Keita, a Guinean who escaped slavery in Libya, finds peace in Spain
Keita, who arrived in Spain in June 2018 aboard the Aquarius NGO ship, poses for a photograph outside the Red Cross center in Valencia, Spain, June 10, 2019. EFE/Kai Försterling
Keita, who arrived in Spain in June 2018 aboard the Aquarius NGO ship, gives an interview at the Red Cross center in Valencia, Spain, June 10, 2019. EFE/Kai Försterling
By Carlos Bazarra
Valencia (Spain), Jun 10 (efe-epa).- Keita was the youngest commander of an elite military anti-drug unit in Guinea and a happy family man until just two years ago when a whirlwind of corruption and violence turned his life on its head and forced him on a treacherous journey toward Europe.
It would lead him across the Sahara and into slavery in Libya, from which he would eventually escape, and ended with his rescue by the NGO vessel Aquarius in the Mediterranean Sea just off the Libyan coast.
Then, on June 17, 2018, Keita and 628 others were brought to Valencia in eastern Spain after the Spanish government decided to open its doors to the boat, which had been rejected by Italy and Malta in a stand-off that grabbed international headlines.
"My arrival here has made me turn the page to a new life. Here I have found peace, and since I’ve been here everyone takes care of me and is good to me," the 30-year-old Guinean told Efe in an interview facilitated by the Red Cross.
Despite the mid-June temperatures in the city, Keita, who preferred not to give his surname for security reasons, wore gloves, which offer some protection for the scar on his hand, the result of a burn that became infected during his time working in a mine in northern Libya.
In spite of the injury, Keita's day job in the Spanish city as a road worker involves him using a pneumatic drill.
The Guinean refugee said he never hides the fact that he arrived on the Aquarius from his workmates.
"At work, there is a good atmosphere, I have a good relationship with everyone, everyone is nice and I don’t have any problems," he said.
But the tumultuous and at times life-threatening journey from his native Guinea, in West Africa, has left mental scars, too.
"I only trust my mother and my children," he said of his family, who remain in Guinea. "My dream is to bring them here."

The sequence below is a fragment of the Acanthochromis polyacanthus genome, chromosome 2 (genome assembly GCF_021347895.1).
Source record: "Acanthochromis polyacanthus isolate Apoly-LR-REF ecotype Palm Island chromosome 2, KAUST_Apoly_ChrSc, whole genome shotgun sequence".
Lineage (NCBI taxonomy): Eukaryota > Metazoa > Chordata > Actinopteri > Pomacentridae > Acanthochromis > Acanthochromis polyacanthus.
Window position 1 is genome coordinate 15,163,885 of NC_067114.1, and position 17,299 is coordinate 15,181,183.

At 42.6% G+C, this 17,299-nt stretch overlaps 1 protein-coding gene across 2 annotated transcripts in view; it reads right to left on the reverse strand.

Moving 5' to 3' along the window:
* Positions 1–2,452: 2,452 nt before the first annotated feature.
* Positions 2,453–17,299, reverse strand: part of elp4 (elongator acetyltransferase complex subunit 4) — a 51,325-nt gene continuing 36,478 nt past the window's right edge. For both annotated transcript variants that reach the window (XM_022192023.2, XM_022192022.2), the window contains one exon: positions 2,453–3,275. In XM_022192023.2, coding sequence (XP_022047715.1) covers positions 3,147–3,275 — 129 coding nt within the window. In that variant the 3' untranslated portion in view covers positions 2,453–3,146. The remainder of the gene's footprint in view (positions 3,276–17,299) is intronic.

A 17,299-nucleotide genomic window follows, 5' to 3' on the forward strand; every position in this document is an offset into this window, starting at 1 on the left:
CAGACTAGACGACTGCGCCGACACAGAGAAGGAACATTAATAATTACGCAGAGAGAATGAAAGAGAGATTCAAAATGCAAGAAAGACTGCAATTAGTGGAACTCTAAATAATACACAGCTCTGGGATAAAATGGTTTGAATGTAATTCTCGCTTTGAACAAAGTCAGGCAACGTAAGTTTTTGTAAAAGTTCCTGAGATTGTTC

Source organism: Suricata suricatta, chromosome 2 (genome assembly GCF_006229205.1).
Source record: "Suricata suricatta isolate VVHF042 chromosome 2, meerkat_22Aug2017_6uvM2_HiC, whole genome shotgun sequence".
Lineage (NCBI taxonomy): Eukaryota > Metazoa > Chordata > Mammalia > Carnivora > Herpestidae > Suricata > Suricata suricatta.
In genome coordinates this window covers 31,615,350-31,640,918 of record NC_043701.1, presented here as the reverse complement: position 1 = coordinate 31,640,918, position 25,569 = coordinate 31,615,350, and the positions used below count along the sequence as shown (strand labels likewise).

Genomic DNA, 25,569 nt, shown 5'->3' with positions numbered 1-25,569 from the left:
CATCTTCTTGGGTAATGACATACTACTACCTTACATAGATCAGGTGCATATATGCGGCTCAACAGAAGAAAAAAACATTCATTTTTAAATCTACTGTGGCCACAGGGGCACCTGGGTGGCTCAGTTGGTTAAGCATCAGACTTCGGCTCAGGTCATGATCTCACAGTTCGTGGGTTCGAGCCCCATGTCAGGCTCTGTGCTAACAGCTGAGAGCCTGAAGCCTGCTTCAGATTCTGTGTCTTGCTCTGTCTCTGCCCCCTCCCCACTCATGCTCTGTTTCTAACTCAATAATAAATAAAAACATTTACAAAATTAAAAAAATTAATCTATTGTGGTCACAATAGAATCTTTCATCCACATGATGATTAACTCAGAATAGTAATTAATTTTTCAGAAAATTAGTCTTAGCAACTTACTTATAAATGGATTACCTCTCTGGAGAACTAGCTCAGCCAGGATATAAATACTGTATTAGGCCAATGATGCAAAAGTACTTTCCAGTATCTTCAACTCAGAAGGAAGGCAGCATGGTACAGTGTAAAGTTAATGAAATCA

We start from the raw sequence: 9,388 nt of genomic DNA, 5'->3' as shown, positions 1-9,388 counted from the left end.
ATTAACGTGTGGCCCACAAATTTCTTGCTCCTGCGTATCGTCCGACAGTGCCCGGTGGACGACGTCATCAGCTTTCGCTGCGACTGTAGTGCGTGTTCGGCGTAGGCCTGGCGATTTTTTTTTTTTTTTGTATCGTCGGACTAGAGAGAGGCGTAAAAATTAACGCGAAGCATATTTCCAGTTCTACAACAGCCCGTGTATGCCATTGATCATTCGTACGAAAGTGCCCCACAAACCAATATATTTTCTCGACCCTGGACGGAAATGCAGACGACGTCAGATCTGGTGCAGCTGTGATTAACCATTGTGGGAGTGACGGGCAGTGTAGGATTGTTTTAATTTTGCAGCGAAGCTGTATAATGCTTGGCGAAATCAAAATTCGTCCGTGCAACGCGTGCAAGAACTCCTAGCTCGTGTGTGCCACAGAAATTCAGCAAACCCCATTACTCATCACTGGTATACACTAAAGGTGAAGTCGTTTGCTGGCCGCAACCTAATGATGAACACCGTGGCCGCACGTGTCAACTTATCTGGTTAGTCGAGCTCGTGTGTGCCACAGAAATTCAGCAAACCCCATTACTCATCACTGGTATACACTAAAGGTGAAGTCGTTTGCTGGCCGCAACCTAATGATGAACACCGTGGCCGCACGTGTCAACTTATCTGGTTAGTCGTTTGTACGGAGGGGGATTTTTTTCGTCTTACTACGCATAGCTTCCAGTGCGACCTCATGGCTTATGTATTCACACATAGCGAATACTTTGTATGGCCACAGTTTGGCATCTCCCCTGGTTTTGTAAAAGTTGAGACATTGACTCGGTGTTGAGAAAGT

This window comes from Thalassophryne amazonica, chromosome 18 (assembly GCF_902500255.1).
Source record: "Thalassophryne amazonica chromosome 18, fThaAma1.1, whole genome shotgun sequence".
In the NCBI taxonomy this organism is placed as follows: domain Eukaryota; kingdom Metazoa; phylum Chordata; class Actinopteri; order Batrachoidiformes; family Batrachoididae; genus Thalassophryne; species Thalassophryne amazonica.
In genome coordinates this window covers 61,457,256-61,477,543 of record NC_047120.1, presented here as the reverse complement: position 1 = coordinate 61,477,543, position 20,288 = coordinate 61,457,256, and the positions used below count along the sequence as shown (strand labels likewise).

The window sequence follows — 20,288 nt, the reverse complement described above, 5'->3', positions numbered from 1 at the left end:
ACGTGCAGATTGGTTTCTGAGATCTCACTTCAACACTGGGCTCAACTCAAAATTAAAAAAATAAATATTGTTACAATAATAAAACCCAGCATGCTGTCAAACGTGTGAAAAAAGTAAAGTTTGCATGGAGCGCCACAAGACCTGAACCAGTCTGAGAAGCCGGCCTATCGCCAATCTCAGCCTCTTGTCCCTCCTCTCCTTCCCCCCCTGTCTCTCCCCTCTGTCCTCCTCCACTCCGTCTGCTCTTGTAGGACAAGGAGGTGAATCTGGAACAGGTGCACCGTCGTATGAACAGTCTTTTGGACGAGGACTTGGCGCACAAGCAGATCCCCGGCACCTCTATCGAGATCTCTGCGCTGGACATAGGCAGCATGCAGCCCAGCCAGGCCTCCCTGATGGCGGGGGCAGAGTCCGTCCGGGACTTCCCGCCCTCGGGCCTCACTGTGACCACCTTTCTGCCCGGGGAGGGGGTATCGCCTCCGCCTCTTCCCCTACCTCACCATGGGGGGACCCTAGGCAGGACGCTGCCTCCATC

He is able to stay in touch with his family back home via WhatsApp.
So, how does a former elite soldier from Guinea end up drilling the streets of Valencia?
Keita tells the story tentatively in his native French. It is a tale that leaves him visibly emotional.
It began in Guinea.
There, as a young elite soldier tackling the illicit drug trade, he resisted a corrupt deal offered to him by a powerful drug trafficker.
The trafficker in question was later jailed but left custody just three months later and wanted to make Keita pay for his refusal with his life.
As a direct result, assailants murdered Keita's friend but made clear the bullets that took his life had, in fact, been destined for Keita.
With a price on his head and after realizing that his seniors were also embroiled in the corrupt plot, Keita fled.
First, he made it to the Ivory Coast, then Burkina Faso, up through Niger and finally into the Libyan desert where he was sold into slavery and forced to work in a quarry that was tightly monitored by the slavers.
"They sold us, and when you are sold, those who buy you will make you work," he said, adding that refusal to work was punishable by death.
He and a friend managed to escape the quarry six months later by hiding in waste containers.
The pair made it to Zuwarah in northwest Libya, which at the time had been largely spared from the hostilities that have engulfed other regions of the North African nation.
There, he worked once again in a quarry but this time for a salary, which he saved to pay for his trip across the Mediterranean in a precarious vessel, following in the footsteps of tens of thousands of migrants before him, many thousands of whom have died in their attempt.
But he saw Europe as his only option.
Some of his colleagues refused to embark on the same journey, warning him it was "fatal."
Keita was able to confirm this when the unseaworthy and overloaded boat he boarded started to take on water when it was already too far from shore to turn back.
"The journey was very hard. It is hard to live when you have seen the face of death and there is no hope of being saved," he said, describing the claustrophobic conditions on the vessel.EFE-EPA